Saving energy is like saving calories: Small measures add up, until a Thanksgiving pecan pie — or a dazzling holiday light display — wrecks a year’s worth of small though consistent efforts.
According to a new study claiming that doing a couple of small, energy-saving measures actually increase utility bills, and that a home owner must perform at least four energy upgrades before their utility bill drops.
The 450-page study, conducted by the eco-curious Shelton Group, found that energy-efficient home owners think they should replace water heaters and install a higher-efficiency HVAC system, though they actually replace windows and add insulation.
They’re half right: Adding insulation, especially in the attic, is a low-cost way to reduce utility bills. But replacing windows requires a huge upfront cost, which you probably won’t live long enough to earn back.
To see net-net savings — in your lifetime — select upgrades that reduce energy consumption by 5% and require modest initial investments.
- Seal and insulate ductwork through unfinished and unheated areas, such as the attic, garage, and crawl spaces.
- Install a programmable thermostat so you don’t overheat your house when you’re away or asleep.
- Seal air leaks around windows, doors, attic access, and recessed lights.
How many energy-efficient improvements did you make last year? Did you see a drop or increase in your utility bills?
Homes are supposed to breathe. But some inhale excessively from the outdoors and exhale too much from inside. The result: Drafty rooms, high utility bills, dirty and leaky ducts, and a bigger-than-necessary carbon footprint. If you think your home could be more energy efficient but aren’t sure where its leaks live, an energy audit can diagnose your energy issues and help you decide which to tackle.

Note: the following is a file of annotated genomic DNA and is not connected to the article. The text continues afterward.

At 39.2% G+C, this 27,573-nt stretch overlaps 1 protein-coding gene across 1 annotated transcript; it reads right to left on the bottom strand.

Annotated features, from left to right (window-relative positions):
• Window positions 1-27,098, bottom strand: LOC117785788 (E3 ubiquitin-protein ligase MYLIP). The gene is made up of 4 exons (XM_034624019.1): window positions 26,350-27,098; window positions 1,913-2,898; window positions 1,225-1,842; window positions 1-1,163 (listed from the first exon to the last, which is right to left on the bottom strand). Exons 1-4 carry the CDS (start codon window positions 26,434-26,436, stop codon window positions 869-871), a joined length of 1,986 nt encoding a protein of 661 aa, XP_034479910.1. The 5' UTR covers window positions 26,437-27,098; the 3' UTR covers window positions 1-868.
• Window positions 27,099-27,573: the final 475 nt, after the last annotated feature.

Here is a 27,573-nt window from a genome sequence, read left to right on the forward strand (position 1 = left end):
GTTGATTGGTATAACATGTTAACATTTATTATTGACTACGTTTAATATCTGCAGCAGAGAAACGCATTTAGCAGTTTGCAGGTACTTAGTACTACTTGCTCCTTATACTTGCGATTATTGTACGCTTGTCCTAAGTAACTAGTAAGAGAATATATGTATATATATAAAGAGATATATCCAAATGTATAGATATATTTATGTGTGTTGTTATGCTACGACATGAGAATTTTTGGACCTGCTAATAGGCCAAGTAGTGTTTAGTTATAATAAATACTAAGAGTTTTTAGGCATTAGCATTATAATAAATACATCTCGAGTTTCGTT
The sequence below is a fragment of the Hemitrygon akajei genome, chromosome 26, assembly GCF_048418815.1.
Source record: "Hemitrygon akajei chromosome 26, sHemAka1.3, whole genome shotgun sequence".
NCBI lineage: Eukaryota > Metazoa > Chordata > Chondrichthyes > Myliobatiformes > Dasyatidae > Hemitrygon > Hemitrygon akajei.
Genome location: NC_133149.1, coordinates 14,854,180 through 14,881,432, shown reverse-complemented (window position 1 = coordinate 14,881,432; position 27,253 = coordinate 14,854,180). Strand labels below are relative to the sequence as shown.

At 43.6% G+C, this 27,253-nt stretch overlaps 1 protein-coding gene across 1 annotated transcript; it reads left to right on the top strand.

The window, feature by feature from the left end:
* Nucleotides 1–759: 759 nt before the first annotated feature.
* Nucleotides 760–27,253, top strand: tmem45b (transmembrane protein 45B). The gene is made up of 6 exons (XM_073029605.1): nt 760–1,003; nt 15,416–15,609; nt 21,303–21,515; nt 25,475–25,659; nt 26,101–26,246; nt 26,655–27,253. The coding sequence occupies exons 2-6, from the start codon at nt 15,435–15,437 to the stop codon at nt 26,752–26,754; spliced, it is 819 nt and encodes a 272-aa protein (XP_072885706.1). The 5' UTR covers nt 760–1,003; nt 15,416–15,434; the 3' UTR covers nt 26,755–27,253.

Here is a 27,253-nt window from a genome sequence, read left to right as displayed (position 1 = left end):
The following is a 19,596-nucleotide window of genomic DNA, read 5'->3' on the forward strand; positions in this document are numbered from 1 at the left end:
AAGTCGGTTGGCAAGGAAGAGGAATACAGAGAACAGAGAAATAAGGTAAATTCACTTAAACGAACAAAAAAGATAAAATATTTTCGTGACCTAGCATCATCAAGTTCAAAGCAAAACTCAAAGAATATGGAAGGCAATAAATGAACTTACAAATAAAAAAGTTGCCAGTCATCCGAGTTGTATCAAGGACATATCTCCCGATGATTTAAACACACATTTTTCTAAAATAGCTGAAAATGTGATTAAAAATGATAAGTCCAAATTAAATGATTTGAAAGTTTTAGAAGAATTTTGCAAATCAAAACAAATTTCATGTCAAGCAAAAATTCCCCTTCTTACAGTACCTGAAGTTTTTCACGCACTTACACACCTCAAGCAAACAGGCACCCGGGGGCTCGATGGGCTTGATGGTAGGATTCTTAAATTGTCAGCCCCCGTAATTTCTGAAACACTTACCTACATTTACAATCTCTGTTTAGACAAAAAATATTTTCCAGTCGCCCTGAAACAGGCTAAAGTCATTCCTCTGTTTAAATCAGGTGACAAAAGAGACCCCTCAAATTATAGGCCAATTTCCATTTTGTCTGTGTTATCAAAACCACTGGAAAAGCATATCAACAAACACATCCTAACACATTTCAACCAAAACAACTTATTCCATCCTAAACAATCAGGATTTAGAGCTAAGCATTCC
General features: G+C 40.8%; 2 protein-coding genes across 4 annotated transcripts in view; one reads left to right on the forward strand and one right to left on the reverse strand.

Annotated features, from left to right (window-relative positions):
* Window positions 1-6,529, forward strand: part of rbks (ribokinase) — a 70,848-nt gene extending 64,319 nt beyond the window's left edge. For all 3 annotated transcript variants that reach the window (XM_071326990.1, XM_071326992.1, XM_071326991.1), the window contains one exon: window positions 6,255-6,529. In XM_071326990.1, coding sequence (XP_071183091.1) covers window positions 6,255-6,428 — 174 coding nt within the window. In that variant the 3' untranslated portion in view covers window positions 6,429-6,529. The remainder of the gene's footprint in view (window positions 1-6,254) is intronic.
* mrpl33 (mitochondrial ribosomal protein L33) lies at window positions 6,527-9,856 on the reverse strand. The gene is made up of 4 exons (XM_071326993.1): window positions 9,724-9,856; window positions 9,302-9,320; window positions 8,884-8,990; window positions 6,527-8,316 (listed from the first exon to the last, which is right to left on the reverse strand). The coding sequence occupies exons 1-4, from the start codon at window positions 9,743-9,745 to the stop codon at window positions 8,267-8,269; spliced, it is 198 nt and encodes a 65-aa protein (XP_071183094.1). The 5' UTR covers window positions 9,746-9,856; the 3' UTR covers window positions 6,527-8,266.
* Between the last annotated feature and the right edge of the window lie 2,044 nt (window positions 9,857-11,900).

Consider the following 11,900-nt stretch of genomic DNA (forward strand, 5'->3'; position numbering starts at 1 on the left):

Audits identify a mixture of major and minor air leaks. So if you’re budget-minded, you might opt for inexpensive fixes like adding caulk or insulation at leak points and installing weather-stripping. If you’re embarking on a remodel, you can make bigger investments, such as adding insulation. The question is whether to hire a pro or conduct a free do-it-yourself audit guided by online tips. There are pros and cons to either approach.
Paying for a Professional. Audits aren’t cheap: They run from $150 (visual) to $400-$600 or more (diagnostic) but the information they reveal can help you make targeted repairs that lower energy bills by 5% to 30% annually, according to the U.S. Department of Energy’s office of Energy Efficiency and Renewable Energy. With energy bills averaging about $2,200 annually, according to Energy Star, following an auditor’s recommendations could save you up to $660 within a year. Paying for an audit may not make sense if you have a newly-constructed home, which likely follows the most up-to-date building codes. Energy audits should also take a back seat to urgent home issues that compromise safety, such as old or faulty electrical or structural issues, like roof or foundation problems. So if you own a fixer-upper, it’s worth addressing safety issues before optimizing energy issues.